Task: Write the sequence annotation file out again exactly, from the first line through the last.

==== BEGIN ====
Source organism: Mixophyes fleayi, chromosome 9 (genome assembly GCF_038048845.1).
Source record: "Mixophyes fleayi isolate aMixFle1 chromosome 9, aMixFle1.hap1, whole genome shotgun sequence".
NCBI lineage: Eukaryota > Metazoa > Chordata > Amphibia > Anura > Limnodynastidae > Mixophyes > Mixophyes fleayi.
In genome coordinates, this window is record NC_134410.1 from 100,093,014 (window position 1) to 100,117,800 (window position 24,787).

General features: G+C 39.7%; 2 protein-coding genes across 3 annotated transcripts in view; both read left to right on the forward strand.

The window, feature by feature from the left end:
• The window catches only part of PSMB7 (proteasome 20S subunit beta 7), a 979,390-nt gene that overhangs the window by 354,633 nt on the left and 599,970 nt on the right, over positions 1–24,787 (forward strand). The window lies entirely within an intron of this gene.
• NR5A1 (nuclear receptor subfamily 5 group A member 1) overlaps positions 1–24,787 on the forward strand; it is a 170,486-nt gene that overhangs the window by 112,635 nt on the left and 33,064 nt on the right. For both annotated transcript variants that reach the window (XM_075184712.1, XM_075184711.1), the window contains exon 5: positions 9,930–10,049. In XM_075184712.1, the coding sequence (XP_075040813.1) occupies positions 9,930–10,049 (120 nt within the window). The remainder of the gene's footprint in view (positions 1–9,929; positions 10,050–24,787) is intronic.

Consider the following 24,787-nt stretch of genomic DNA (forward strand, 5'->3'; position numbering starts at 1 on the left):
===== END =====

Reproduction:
Source organism: Mixophyes fleayi, chromosome 9 (genome assembly GCF_038048845.1).
Source record: "Mixophyes fleayi isolate aMixFle1 chromosome 9, aMixFle1.hap1, whole genome shotgun sequence".
NCBI lineage: Eukaryota > Metazoa > Chordata > Amphibia > Anura > Limnodynastidae > Mixophyes > Mixophyes fleayi.
In genome coordinates, this window is record NC_134410.1 from 100,093,014 (window position 1) to 100,117,800 (window position 24,787).

General features: G+C 39.7%; 2 protein-coding genes across 3 annotated transcripts in view; both read left to right on the forward strand.

The window, feature by feature from the left end:
• The window catches only part of PSMB7 (proteasome 20S subunit beta 7), a 979,390-nt gene that overhangs the window by 354,633 nt on the left and 599,970 nt on the right, over positions 1–24,787 (forward strand). The window lies entirely within an intron of this gene.
• NR5A1 (nuclear receptor subfamily 5 group A member 1) overlaps positions 1–24,787 on the forward strand; it is a 170,486-nt gene that overhangs the window by 112,635 nt on the left and 33,064 nt on the right. For both annotated transcript variants that reach the window (XM_075184712.1, XM_075184711.1), the window contains exon 5: positions 9,930–10,049. In XM_075184712.1, the coding sequence (XP_075040813.1) occupies positions 9,930–10,049 (120 nt within the window). The remainder of the gene's footprint in view (positions 1–9,929; positions 10,050–24,787) is intronic.

Consider the following 24,787-nt stretch of genomic DNA (forward strand, 5'->3'; position numbering starts at 1 on the left):